As the city prepared for the German attack, the Soviets hurried to remove thousands of works of art from the Hermitage Museum to safeguard them; but officials refused to protect another, equally priceless collection which was, at the time, arguably the largest seed collection in the world. With the director of the Institute, Nikolai Vavílov, imprisoned (later we'll recount his epic story), the scientists who worked there took on its defence as their responsibility. They found refuge with the huge cache of seeds, boarded up the bombed-out windows of the building and turned their workplace into their shelter.

The winter of 1941-1942 was especially cold and cruel in Leningrad, with constant bombardment and all food supplies to the city cut off. The people were forced to eat anything: dogs, cats, rats, dirt, and even human corpses because stricken by hunger, thousands recurred to cannibalism, in the most terrifying scenes from this futile battle that cost the lives of a million of the city's inhabitants.

Workers at the Vavílov Institute agreed to rotate guard shifts, protecting the seeds against threats that ranged from intruders to rats and even to their own hunger. Paradoxically, the rats came close to achieving what the Nazis couldn't, but the guardians of these genetic treasures were able to react in time, devising different stratagems to keep the seeds safe from rodents.

At the end of the infamous and brutal campaign, many of these botanists and staff of the institution (an estimated thirty) had died from starvation while protecting the collection, inside the building while they were literally surrounded by food. The curator of the rice collection died surrounded by sacks of rice. The tuber scientists who oversaw the Soviet Union's vast collection (with 6,000 preserved varieties), succumbed in the cellar while protecting the potatoes to the last.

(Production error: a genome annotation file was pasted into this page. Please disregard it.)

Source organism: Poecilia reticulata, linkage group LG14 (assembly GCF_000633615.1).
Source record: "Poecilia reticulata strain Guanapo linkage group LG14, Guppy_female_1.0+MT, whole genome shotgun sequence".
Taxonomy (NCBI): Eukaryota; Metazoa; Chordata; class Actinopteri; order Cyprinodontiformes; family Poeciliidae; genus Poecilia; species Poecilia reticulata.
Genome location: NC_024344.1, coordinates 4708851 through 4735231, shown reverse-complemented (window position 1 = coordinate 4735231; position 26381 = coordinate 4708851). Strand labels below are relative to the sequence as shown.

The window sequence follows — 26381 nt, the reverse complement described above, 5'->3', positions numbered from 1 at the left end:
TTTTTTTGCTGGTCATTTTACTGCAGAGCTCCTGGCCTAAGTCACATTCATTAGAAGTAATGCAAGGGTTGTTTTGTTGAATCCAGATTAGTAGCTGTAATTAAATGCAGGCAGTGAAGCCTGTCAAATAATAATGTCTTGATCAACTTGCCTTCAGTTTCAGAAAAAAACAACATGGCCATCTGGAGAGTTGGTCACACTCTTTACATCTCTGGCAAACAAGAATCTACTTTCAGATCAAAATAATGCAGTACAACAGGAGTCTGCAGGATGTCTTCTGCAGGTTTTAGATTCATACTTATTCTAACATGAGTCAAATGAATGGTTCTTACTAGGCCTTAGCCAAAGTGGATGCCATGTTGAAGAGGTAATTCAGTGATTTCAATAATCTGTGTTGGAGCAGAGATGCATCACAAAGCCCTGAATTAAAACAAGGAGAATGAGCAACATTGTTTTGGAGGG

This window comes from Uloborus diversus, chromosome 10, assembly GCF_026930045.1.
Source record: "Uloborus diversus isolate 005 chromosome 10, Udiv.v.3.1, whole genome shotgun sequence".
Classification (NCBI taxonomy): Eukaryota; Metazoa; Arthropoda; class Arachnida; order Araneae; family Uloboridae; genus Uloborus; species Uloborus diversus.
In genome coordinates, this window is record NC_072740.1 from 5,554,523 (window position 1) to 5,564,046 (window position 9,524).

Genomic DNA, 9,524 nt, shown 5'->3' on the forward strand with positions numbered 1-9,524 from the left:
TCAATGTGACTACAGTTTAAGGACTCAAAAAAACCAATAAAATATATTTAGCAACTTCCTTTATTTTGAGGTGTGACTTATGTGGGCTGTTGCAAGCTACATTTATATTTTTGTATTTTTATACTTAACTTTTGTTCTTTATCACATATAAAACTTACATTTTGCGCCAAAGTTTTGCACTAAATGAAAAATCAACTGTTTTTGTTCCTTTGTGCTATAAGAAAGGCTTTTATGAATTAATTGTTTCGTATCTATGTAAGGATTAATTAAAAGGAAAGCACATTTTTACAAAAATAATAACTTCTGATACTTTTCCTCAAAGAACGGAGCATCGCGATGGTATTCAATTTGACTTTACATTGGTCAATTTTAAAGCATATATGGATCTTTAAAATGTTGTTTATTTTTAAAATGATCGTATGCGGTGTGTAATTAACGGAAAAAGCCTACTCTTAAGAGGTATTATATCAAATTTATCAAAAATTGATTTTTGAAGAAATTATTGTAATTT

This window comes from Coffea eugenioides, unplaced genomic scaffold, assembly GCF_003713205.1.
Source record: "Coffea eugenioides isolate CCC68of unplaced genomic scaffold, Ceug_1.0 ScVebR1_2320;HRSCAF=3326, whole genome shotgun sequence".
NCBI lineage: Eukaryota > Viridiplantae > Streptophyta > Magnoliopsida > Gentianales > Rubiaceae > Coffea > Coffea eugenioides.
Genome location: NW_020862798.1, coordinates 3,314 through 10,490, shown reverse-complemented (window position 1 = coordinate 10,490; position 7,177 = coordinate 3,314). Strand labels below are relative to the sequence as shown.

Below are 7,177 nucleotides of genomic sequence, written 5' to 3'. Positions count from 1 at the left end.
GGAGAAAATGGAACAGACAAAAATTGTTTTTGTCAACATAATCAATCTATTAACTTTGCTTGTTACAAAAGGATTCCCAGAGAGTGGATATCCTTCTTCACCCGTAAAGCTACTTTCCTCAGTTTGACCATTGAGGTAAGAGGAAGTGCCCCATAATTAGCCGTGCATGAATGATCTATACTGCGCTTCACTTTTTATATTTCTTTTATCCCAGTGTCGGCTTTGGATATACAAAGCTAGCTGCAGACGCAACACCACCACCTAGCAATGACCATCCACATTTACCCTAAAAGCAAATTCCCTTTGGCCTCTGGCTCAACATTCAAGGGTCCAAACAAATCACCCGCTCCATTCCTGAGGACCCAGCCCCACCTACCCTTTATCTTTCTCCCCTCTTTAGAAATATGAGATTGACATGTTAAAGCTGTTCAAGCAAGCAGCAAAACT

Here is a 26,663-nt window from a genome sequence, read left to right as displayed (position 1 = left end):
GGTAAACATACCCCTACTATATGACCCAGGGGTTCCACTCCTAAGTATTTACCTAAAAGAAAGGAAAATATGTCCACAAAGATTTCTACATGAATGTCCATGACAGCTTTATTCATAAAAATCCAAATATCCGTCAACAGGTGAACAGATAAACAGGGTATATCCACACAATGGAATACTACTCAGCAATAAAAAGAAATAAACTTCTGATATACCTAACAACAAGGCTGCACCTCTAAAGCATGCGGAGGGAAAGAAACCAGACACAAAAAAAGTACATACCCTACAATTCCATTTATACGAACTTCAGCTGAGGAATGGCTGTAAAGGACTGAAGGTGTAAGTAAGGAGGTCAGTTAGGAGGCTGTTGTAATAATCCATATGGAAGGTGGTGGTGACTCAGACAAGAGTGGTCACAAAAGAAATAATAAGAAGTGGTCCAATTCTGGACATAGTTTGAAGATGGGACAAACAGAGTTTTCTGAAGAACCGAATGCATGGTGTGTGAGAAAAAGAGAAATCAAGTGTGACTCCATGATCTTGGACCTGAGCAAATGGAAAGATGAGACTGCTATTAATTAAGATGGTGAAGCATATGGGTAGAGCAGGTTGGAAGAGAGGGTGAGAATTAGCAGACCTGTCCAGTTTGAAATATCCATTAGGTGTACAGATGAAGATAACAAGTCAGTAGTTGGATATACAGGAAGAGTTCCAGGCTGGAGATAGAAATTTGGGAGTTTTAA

The cost of the Russian victory was atrocious: out of a total of 3 million inhabitants, 1.8 million Russians died at the site of Leningrad, more than 1 million of them civilians, and most of them by famine
The cost of Russian victory was atrocious: out of a total of 3 million inhabitants, 1.8 million Russians died at Leningrad, more than 1 million of them civilians, and most of them from starvation

If they had germinated the seeds and eaten their fruits, all the work of their predecessors would have been lost. Their mission was to catalogue and preserve genetic material for the expansion of knowledge, for all, even in the middle of a world war, with society collapsing all around them.

The seeds that saved the USSR from starvation

Their deaths were a leap of faith that things would improve, because these botanists and workers at the Vavílov Institute were convinced that, beyond their value to science, the seeds were going to be essential to any recovery after the conflict. They were not wrong: some estimates indicate that 80% of postwar Soviet crops came from that seed store. The enormous quantity of horticultural seeds and their meticulous classification made it possible to find those that were best adapted to the war-torn terrain and climate of each region. Without a doubt, they were instrumental in preventing famine in the Soviet Union.